PM: The part of Amanda that is stuck in the past is her flaw because she cannot see any future for her children, except through the eyes of her own Southern upbringing, and her children simply do not conform to her norms. Out of complete fear, she cannot stop comparing her son to his father, which is driving him away... the thing she fears the most! Out of fear, she cannot accept her daughter as having anything wrong with her when it is so painfully obvious that she does, and yet, Laura is not a hopeless cause. Laura is challenging, but not a hopeless cause. She needs love and patience, not a mother who pushes her so hard. Amanda cannot make changes because she refuses to accept what is. She refuses to see what she doesn’t want to see. She wants her children to be successful, but on her terms of what she deems successful.

EP: Has anything surprised or challenged you about this experience?

PM: As I mentioned, the lines have kicked my butt. But previously, I’ve seen her played like a babbling idiot, and I’d like people to understand her motivations. Also, I think Amanda is an ‘entertainer’ in her style of conversation. So, I’m hoping I can make her entertaining, too, so the audience is not just wishing she’d shut up! Ha!

EP: What's next for you, after The Glass Menagerie?

PM: I’ll be writing our Christmas show, Waiting for Mrs. Claus, for The Season’s Dinner Theatre at Majestic Oaks and then directing Forever Plaid for our Feb/Mar show!

EP: If you were an animal in Laura's glass menagerie, what animal would you be?

PM: Mamma Kangaroo.

EP: What's your favorite line from the show?

PM: “Little bird-like women, without a nest... forced to eat the crust of humility all their lives.”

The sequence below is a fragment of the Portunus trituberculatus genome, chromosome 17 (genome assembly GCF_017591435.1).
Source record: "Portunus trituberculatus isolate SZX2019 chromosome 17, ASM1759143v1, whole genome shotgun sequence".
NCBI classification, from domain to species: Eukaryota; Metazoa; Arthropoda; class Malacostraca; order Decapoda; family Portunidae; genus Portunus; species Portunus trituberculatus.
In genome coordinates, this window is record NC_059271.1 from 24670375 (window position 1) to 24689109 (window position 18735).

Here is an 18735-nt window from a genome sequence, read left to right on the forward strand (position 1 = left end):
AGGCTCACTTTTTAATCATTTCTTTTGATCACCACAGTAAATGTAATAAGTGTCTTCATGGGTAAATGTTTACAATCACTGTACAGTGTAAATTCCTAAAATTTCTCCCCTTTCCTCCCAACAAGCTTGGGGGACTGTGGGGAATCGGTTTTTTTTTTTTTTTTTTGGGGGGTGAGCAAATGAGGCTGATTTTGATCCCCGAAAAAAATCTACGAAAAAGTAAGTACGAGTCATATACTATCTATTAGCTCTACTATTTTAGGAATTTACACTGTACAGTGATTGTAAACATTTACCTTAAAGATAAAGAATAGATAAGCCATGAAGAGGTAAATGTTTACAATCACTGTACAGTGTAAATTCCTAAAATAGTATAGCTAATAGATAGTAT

EP:You have to switch roles in the show! What character are you going to play now, and why?

PM: I’d want to be Tom... that is a very challenging role and challenging roles are what we as actors should aspire to.

EP: Let's have some fun now. These aren't related to the show, just help us get to know you. Optimist or pessimist?

PM: I wish I could say optimist, but I’m far too pessimistic. I hate that about myself...

EP: Favorite book?

PM: Snow Flower and the Secret Fan (Because I have an adopted daughter from China and I learned so much from this book).

EP: Favorite music?

PM: Carol King/James Taylor/Melissa Manchester/ Simon and Garfunkel/Carlee Simon/Jim Croce

EP: Favorite play or playwright?

PM: Les Mis (musical) The Foreigner (comedy) Doubt (drama)

EP: Star wars or star trek?

PM: Star Trek.

EP: Pizza topping of choice?

PM: Veggie Pizza.

EP: Coffee or tea?

PM: Tea.

EP: Chocolate or vanilla?

PM: Chocolate.

EP: Favorite charity?

PM: Right now it’s the ALS Challenge as a good friend of ours died this summer of ALS at the age of 51... please donate to stop this horrifying fatal disease.

EP: Horror or romance?

PM: Romance. I hate horror movies!

EP:

What are your dream roles?

PM:

 Anything Meryl Streep or Maggie Smith have ever done!

EP: You're going to teach a college class on any subject of your choosing. What class would you teach?

PM: Playwrighting.